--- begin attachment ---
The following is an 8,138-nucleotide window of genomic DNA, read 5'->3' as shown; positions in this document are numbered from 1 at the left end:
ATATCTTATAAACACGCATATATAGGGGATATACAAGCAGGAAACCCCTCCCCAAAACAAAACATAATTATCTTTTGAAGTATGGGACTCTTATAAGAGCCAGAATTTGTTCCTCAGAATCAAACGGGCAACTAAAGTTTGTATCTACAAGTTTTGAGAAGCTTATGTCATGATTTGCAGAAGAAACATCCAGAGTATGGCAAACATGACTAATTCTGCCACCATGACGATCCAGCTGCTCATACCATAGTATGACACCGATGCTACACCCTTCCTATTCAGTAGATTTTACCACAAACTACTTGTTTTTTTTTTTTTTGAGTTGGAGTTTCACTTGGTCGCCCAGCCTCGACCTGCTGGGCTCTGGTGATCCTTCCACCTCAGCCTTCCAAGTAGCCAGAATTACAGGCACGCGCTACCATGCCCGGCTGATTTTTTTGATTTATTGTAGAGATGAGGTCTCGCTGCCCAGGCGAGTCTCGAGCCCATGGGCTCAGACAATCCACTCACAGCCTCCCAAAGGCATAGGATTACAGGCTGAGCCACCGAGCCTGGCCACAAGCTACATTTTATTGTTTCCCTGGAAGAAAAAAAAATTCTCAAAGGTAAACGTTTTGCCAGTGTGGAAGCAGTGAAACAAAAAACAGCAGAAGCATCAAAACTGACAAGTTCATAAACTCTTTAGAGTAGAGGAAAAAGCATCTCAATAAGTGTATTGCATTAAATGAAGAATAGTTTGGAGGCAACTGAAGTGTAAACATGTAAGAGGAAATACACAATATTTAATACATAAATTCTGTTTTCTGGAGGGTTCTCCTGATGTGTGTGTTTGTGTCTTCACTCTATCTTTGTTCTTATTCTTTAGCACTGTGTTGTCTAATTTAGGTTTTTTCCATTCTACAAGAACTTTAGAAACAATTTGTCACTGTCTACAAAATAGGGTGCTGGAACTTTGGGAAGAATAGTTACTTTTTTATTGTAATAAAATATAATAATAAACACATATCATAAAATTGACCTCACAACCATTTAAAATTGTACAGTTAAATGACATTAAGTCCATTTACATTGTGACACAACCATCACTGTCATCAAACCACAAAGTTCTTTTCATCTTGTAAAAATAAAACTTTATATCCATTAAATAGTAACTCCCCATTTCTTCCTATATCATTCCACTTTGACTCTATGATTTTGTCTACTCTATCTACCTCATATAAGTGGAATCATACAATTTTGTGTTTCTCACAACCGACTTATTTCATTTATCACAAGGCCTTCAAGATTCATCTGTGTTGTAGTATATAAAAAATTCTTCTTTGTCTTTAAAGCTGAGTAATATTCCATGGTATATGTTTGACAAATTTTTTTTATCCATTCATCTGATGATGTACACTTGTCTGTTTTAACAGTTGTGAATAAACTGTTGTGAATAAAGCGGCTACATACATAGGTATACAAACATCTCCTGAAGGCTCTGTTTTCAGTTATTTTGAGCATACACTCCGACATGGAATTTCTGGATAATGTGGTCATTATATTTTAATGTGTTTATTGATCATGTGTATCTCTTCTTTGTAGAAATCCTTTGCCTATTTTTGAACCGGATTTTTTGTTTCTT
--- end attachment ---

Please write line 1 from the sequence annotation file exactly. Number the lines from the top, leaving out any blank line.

The following is an 8,138-nucleotide window of genomic DNA, read 5'->3' as shown; positions in this document are numbered from 1 at the left end: